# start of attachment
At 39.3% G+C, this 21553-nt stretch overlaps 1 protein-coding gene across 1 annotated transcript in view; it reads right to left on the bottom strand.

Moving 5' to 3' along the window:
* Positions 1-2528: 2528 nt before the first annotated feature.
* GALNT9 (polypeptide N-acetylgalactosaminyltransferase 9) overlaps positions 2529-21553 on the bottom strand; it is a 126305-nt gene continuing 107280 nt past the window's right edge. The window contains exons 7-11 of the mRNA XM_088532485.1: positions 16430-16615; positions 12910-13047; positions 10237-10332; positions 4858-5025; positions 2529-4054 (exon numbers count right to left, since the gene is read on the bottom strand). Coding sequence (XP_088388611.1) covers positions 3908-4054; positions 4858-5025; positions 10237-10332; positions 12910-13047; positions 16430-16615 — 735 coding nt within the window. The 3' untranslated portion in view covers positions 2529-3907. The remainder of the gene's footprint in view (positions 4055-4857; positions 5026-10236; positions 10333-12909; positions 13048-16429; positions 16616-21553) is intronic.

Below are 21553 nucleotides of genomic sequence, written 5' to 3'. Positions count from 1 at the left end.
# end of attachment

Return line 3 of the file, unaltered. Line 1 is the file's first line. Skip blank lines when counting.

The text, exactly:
* Positions 1-2528: 2528 nt before the first annotated feature.